by William Allingham (1824 - 1889)

I walked in the lonesome evening
Language: English 
I walked in the lonesome evening, 
And who so sad as I, 
When I saw the young men and maidens 
Merrily passing by. 

To thee, my Love, to thee --
So fain would I come to thee ! 
While the ripples fold upon sands of gold, 
And I look across the sea. 

I stretch out my hands ; who will clasp them ? 
I call, -- thou repliest no word. 
Oh, why should heart-longing be weaker 
Than the waving wings of a bird ! 

To thee, my Love, to thee --
So fain would I come to thee ! 
For the tide's at rest from east to west, 
And I look across the sea. 

There 's joy in the hopeful morning, 
There 's peace in the parting day,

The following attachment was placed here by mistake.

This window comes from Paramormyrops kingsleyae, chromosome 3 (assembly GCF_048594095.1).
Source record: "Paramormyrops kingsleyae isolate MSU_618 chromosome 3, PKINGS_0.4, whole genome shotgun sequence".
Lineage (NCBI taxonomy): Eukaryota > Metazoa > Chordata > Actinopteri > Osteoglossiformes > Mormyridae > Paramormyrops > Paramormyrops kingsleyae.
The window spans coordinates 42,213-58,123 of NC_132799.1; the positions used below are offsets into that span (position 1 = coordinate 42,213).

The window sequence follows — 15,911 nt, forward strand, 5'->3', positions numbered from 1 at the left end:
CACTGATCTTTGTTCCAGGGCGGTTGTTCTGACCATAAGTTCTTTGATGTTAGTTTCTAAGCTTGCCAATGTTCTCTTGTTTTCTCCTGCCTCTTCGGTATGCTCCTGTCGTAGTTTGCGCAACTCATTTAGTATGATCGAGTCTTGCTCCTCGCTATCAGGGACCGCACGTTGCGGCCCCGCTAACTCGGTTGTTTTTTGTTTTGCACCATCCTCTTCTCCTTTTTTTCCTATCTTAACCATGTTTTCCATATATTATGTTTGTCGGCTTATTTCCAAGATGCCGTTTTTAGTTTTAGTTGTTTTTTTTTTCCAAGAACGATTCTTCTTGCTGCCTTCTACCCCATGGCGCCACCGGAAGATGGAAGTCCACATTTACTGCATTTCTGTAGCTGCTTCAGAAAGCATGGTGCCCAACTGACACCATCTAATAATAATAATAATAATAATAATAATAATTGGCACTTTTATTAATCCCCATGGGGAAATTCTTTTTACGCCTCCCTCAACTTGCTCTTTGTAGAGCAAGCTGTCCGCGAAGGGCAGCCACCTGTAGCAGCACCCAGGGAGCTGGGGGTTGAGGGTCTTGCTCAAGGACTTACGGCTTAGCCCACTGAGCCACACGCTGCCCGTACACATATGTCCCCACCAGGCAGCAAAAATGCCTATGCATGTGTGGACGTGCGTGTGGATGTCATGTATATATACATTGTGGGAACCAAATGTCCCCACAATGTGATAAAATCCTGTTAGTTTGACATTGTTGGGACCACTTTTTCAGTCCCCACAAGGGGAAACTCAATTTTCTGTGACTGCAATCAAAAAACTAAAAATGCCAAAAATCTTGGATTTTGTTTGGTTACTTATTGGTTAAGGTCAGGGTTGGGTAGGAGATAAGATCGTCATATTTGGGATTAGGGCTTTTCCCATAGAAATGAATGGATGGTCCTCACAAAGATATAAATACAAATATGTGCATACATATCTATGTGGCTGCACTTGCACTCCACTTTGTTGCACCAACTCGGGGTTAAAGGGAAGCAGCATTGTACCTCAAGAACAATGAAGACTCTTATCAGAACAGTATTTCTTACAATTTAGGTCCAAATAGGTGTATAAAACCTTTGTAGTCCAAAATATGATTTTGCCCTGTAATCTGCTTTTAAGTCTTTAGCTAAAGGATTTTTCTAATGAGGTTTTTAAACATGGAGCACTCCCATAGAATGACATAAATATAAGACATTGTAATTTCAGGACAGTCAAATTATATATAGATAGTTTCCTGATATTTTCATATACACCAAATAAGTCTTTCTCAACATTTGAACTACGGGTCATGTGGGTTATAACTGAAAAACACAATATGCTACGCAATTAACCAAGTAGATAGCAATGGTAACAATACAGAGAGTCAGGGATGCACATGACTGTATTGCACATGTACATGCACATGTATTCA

There 's sorrow with every lover 
Whose true love is far away. 

To thee, my Love, to thee --
So fain would I come to thee ! 
And the water's bright in a still moonlight, 
As I look across the sea. 

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Musical settings (art songs, Lieder, mélodies, (etc.), choral pieces, and other vocal works set to this text), listed by composer (not necessarily exhaustive)


Researcher for this text: Emily Ezust [Administrator]

This text was added to the website: 2009-01-19
Line count: 24
Word count: 165